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  • Writer's pictureJamal Saafir

Volleyball Looks Like The Next Sport Celebrity Investors Get Behind

In recent celebrity-investment news we heard a lot about actors and entertainers, such as Ryan Reynolds and Michael B Jordan getting into the professional world of fútbol or soccer, as it's known in the U.S., and celebrities such as Heidi Khlum and Drake investing in Major League Pickleball.

It seems a new celebrity-investment phenomenon may be unfolding once more.

According to a report from Boardroom, League One Volleyball (LOVB), the largest brand in youth volleyball and the first professional full-season volleyball league in the country, made an announcement on Wednesday that it has acquired $35 million dollars in Series B funding. Among its investors, which was led by Left Lane Capital with participation from Ares Management Funds, is a plethora of recognized faces respected for their achievements in sports and entertainment. Those names include Olympic gold medalist Lindsey Vonn, two-time WNBA MVP Candace Parker and her daughter Lailaa Williams, Olympic volleyball gold medalist Jordyn Poulter, actress Amy Schumer, 1991 FIFA Women’s World Cup champion Amy Griffin, Fenway Sports Group Partner Linda Henry, and Boston Celtics star Jayson Tatum.

Funds raised in the Series B round comes after the initial support from LOVB’s existing Series A investors like professional NBA player Kevin Durant, Rich Kleiman‘s Boardroom Sports Holdings and comedian Chelsea Handler, all of whom advocate for LOVB’s special community-up ideology.

Saying this is “volleyball’s era,” co-founder and CEO of League One Volleyball Katlyn Gao withheld no enthusiasm for this latest multimillion-dollar development.

“At LOVB, we are creating an all-new narrative for women in sports, including in this round which again captured over 50% female investors,” Gao said. “Unlike other leagues that take a top-down approach, we are involving all stakeholders at different levels and propelling the growth of our sports fandom. To us, this is the only way to build a sustainable and successful league in 2023, and if the excitement from some of the most well-known and admired trailblazers across sports, entertainment, consumer, and business in our latest round is any indication, it’s clear, LOVB is onto something big.”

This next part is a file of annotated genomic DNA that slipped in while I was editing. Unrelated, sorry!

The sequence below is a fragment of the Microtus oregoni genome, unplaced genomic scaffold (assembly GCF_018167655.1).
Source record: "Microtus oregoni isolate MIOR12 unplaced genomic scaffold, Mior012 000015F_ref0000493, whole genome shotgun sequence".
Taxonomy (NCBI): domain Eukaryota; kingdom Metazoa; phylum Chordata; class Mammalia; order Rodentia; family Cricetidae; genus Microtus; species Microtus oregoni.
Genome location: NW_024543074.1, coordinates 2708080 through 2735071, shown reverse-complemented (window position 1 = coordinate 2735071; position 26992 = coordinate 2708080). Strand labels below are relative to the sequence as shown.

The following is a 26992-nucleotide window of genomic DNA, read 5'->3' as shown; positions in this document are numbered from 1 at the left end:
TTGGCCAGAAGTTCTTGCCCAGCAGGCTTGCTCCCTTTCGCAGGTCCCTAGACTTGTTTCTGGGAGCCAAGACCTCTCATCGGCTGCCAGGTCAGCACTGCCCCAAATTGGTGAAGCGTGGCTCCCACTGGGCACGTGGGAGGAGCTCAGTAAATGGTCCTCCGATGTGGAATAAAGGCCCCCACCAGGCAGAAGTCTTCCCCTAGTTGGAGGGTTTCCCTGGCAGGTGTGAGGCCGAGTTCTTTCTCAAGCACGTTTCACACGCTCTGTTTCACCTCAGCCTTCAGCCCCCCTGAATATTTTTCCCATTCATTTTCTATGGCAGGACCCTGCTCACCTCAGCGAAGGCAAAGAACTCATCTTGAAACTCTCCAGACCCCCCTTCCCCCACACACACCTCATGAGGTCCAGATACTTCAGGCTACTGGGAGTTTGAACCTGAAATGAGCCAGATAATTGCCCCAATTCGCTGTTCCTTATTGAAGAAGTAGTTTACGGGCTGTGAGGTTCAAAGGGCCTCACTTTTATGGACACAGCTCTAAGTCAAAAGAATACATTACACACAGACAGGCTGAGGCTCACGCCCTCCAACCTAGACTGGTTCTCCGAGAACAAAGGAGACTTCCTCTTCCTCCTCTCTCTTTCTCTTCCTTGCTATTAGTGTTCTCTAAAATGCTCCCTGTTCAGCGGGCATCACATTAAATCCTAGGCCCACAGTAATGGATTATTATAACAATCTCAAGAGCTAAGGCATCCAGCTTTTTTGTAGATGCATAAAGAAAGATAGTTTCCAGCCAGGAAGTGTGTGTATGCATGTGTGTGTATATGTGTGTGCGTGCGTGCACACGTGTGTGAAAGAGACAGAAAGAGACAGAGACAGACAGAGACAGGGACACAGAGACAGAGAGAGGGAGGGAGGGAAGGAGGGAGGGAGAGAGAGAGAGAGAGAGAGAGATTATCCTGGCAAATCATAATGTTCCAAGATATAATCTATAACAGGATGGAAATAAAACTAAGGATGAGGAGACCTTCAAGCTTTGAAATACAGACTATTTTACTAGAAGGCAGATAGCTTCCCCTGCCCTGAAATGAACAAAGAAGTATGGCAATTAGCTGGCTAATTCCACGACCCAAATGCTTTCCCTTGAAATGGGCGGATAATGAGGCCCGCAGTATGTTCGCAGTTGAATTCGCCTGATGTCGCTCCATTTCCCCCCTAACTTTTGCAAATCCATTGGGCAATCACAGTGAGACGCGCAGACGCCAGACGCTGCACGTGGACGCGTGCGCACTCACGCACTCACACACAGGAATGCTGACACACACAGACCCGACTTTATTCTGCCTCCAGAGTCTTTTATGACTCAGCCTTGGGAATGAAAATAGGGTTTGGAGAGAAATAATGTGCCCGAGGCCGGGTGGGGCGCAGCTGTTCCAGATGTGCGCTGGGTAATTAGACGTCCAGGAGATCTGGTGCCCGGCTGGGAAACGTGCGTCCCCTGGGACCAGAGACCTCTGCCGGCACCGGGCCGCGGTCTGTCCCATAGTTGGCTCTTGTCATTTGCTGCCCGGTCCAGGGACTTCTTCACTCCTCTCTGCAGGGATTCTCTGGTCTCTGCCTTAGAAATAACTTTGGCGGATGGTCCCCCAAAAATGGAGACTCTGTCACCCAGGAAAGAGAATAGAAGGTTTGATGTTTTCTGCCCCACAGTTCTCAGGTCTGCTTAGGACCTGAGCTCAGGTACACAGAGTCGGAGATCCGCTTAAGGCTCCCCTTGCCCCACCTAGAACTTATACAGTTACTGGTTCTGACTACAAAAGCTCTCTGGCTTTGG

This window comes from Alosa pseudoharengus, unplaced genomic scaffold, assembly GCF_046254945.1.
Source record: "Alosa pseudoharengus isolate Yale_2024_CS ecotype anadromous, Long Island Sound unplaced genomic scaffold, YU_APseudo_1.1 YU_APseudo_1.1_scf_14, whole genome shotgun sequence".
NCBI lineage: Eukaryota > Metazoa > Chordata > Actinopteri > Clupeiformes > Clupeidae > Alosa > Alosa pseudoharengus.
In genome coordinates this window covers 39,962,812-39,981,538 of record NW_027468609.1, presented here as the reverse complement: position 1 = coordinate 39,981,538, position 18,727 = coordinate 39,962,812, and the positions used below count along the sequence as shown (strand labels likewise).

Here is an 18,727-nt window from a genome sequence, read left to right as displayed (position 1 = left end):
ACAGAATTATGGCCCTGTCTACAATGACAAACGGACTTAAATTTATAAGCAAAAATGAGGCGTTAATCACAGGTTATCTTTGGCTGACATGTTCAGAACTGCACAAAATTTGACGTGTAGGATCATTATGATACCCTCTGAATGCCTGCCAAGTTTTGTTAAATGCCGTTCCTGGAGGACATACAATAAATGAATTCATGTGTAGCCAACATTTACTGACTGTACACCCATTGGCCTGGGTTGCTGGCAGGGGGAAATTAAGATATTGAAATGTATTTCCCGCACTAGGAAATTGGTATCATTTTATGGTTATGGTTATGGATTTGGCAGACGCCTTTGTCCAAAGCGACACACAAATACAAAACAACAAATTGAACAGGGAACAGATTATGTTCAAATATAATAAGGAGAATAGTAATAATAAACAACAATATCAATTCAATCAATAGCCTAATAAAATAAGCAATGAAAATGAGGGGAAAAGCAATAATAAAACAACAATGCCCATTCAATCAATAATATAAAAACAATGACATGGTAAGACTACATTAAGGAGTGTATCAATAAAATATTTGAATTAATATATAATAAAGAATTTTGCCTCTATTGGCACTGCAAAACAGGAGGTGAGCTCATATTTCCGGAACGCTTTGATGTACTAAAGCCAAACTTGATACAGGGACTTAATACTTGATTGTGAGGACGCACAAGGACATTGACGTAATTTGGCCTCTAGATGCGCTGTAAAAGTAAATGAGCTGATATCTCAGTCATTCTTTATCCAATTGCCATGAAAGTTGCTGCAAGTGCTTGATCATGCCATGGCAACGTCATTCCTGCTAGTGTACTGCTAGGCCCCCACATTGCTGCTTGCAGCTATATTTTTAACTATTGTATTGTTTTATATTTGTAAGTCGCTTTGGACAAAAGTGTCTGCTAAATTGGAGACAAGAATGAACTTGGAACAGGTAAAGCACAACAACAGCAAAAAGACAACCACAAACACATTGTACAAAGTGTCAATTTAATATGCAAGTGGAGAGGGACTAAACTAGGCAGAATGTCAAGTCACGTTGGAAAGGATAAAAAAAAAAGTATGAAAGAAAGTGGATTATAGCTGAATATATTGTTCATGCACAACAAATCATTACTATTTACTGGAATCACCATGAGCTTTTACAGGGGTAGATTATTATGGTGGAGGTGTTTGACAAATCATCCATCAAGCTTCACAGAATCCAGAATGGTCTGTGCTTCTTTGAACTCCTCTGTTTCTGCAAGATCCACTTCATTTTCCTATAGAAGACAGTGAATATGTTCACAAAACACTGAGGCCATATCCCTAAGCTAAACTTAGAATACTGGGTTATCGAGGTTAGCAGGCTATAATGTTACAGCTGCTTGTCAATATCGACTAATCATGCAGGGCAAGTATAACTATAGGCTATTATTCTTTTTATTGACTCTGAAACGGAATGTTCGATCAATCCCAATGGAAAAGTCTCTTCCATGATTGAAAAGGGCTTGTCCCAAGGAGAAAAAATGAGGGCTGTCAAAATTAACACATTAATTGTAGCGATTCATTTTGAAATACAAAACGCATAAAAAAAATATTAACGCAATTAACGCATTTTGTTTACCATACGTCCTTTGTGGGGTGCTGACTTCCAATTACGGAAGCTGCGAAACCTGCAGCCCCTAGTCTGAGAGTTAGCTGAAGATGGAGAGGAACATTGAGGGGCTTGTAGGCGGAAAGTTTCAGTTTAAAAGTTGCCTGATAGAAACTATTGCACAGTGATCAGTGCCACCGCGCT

LOVB will use the funding to strengthen both pro and club operations. Among its priorities, LOVB will:

  • Hire more athletes, coaches, and trainers

  • Build out its branding

  • Identify and book arenas for sold-out crowds

  • Improve training facilities in the run-up to the preseason

For the moment, the pro league will initialize with clubs in six markets: Atlanta, Houston, Madison, Omaha, Salt Lake and another to be announced later in the year. For the first time, LOVB intends to grant club players the opportunity to learn from and cultivate relationships with fellow icons in the sport.

“Together with LOVB, I’m thrilled to help bring major league volleyball to the U.S.,” Vonn said. “With over 200 million girls involved in the sport globally, this is a huge opportunity to continue providing a platform for young women to excel, both athletically and personally, far beyond high school. It’s about empowering the next generation of female athletes and fostering a strong sense of community within the sport.”

“We couldn’t be more excited to invest in a league that is focused on community and unlocking new opportunities for women in sports,” Parker and Williams added. “LOVB is leading the way in a sport that is close to our hearts and creating a larger platform for volleyball to be more visible year-round.”

Play is scheduled to tip off in November 2024 with the LOVB preseason, followed by the regular season in January 2025, and concluding with the LOVB Finals in April.

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